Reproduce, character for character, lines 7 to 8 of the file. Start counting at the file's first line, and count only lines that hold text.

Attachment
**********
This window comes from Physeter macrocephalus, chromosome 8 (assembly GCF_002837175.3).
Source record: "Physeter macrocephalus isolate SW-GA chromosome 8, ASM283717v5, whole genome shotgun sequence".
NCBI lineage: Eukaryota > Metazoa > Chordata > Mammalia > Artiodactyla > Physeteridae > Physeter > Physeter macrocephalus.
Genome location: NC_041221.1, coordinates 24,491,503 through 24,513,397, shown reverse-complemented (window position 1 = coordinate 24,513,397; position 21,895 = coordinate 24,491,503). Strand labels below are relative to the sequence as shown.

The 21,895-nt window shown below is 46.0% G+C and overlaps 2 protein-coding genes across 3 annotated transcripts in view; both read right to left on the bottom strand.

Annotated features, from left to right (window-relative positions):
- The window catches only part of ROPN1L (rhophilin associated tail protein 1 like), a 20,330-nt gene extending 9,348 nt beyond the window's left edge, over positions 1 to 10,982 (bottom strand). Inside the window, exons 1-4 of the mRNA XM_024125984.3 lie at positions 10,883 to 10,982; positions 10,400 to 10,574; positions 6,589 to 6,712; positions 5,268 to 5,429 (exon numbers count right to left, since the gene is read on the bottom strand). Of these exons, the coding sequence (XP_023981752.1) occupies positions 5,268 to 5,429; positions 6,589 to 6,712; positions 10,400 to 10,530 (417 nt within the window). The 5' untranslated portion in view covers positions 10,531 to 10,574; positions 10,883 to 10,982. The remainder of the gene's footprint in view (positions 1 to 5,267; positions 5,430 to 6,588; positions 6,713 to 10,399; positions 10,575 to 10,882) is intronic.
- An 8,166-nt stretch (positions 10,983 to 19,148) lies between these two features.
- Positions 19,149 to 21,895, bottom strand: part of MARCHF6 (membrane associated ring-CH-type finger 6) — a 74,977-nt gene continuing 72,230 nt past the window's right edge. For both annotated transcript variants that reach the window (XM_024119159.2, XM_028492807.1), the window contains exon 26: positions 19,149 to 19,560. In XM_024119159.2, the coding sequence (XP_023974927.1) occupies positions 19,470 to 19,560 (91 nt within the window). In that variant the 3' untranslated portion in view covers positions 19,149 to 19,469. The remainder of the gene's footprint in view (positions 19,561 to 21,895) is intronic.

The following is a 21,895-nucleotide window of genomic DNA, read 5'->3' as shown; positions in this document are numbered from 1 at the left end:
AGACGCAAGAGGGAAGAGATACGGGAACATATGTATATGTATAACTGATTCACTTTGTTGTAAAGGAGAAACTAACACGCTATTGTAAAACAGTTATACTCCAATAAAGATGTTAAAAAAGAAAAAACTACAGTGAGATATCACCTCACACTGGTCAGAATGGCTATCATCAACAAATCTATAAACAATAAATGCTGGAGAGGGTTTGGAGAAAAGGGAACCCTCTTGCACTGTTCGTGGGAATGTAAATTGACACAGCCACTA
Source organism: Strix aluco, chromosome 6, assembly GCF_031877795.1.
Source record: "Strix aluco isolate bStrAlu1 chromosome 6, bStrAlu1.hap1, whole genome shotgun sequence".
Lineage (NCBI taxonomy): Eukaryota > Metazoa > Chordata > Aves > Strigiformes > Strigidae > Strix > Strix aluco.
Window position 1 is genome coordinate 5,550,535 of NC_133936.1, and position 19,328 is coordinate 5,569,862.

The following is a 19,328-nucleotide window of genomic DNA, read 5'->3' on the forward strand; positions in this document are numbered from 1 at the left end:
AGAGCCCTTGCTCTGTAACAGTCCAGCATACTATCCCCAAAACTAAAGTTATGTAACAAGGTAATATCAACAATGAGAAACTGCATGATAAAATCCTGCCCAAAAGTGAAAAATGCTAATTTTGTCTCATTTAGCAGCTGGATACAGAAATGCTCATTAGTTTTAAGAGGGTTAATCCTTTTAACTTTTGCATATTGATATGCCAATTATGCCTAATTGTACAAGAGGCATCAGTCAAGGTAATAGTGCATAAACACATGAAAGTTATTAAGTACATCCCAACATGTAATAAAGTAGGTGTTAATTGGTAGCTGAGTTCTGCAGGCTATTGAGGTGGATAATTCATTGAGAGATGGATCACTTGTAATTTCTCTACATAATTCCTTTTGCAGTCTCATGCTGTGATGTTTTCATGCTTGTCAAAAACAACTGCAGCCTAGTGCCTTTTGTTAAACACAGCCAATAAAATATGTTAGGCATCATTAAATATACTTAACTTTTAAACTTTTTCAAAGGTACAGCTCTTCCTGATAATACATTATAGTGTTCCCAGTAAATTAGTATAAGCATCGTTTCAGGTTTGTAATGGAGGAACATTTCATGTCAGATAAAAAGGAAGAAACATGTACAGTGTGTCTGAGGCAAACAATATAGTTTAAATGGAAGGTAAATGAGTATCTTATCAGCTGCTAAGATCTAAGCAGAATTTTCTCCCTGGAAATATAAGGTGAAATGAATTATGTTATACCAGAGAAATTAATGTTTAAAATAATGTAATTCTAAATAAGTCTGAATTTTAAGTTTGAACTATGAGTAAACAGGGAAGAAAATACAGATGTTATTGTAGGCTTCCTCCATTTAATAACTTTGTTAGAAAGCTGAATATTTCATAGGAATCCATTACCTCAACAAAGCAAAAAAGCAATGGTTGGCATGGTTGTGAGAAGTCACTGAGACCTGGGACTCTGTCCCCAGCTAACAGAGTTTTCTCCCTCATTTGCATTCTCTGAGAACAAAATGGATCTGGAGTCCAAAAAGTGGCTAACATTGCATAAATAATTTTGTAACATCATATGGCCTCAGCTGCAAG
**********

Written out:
- The window catches only part of ROPN1L (rhophilin associated tail protein 1 like), a 20,330-nt gene extending 9,348 nt beyond the window's left edge, over positions 1 to 10,982 (bottom strand). Inside the window, exons 1-4 of the mRNA XM_024125984.3 lie at positions 10,883 to 10,982; positions 10,400 to 10,574; positions 6,589 to 6,712; positions 5,268 to 5,429 (exon numbers count right to left, since the gene is read on the bottom strand). Of these exons, the coding sequence (XP_023981752.1) occupies positions 5,268 to 5,429; positions 6,589 to 6,712; positions 10,400 to 10,530 (417 nt within the window). The 5' untranslated portion in view covers positions 10,531 to 10,574; positions 10,883 to 10,982. The remainder of the gene's footprint in view (positions 1 to 5,267; positions 5,430 to 6,588; positions 6,713 to 10,399; positions 10,575 to 10,882) is intronic.
- An 8,166-nt stretch (positions 10,983 to 19,148) lies between these two features.